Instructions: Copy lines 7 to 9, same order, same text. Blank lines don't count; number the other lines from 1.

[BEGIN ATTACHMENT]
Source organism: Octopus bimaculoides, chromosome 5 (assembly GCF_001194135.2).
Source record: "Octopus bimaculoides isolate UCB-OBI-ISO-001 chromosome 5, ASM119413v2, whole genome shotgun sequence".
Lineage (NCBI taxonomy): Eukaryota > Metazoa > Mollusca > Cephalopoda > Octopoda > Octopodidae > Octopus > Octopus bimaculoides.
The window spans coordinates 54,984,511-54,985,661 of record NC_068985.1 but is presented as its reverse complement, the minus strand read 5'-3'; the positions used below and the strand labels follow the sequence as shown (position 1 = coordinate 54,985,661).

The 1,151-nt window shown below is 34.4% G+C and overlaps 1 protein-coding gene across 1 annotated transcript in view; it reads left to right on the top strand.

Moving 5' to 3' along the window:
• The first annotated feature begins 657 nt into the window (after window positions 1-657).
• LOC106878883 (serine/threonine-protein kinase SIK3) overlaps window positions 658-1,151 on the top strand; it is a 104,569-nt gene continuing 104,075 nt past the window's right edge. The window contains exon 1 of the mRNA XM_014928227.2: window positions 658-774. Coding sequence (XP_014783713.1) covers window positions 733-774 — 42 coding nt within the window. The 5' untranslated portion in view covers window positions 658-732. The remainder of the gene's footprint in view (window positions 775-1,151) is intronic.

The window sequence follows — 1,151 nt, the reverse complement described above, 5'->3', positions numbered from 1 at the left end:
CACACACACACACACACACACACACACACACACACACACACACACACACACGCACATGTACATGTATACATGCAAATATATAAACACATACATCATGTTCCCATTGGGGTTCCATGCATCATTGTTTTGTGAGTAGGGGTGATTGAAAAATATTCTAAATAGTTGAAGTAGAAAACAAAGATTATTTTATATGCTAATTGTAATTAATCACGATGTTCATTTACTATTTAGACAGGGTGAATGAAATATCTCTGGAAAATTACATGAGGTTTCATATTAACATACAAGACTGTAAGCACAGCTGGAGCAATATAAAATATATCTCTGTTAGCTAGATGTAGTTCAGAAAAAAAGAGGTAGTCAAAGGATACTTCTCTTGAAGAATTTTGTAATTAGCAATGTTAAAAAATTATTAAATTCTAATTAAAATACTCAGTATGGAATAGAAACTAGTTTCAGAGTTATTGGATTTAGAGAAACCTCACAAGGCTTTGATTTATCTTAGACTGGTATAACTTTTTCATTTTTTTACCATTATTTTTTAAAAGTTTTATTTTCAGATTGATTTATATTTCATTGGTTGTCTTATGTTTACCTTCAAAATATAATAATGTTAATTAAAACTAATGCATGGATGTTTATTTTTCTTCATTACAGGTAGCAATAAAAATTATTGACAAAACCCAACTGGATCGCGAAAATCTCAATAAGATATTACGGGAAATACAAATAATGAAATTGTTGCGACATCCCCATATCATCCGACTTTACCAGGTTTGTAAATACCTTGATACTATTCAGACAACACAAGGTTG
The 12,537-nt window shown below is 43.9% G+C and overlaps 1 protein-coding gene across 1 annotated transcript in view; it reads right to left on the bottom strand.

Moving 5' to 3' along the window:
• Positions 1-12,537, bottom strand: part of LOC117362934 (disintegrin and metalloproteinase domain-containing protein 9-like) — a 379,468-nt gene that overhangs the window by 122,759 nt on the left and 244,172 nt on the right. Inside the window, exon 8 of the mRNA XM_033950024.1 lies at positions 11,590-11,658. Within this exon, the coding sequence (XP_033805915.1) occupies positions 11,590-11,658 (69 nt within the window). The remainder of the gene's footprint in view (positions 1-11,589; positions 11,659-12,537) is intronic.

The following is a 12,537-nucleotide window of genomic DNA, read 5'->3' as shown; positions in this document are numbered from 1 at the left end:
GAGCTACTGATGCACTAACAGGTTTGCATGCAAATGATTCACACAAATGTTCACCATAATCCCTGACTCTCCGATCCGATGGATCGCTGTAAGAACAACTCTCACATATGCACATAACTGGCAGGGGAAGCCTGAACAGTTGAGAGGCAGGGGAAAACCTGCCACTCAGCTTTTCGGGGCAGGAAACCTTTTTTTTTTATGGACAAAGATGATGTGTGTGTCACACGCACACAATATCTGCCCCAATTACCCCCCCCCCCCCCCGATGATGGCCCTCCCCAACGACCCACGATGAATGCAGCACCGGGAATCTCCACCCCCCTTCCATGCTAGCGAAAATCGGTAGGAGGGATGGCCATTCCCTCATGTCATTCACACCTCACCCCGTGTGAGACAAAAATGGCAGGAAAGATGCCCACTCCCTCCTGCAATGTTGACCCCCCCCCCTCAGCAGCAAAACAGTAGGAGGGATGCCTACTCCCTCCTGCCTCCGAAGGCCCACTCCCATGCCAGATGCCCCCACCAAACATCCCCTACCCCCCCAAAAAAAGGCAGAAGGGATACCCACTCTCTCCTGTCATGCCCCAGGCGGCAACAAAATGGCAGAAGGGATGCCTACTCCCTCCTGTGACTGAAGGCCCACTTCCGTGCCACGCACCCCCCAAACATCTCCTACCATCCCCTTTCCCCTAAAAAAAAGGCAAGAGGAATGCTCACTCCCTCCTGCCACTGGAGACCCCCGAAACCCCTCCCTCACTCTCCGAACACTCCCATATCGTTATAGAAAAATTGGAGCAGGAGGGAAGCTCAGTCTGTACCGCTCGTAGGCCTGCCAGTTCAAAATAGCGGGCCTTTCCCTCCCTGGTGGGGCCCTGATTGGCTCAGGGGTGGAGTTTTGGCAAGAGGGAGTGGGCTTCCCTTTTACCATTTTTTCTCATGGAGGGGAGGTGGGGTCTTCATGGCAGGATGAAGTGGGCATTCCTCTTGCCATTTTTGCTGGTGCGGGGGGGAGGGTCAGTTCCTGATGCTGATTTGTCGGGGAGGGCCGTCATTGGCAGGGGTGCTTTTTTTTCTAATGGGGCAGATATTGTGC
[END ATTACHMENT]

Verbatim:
• The first annotated feature begins 657 nt into the window (after window positions 1-657).
• LOC106878883 (serine/threonine-protein kinase SIK3) overlaps window positions 658-1,151 on the top strand; it is a 104,569-nt gene continuing 104,075 nt past the window's right edge. The window contains exon 1 of the mRNA XM_014928227.2: window positions 658-774. Coding sequence (XP_014783713.1) covers window positions 733-774 — 42 coding nt within the window. The 5' untranslated portion in view covers window positions 658-732. The remainder of the gene's footprint in view (window positions 775-1,151) is intronic.

The window sequence follows — 1,151 nt, the reverse complement described above, 5'->3', positions numbered from 1 at the left end: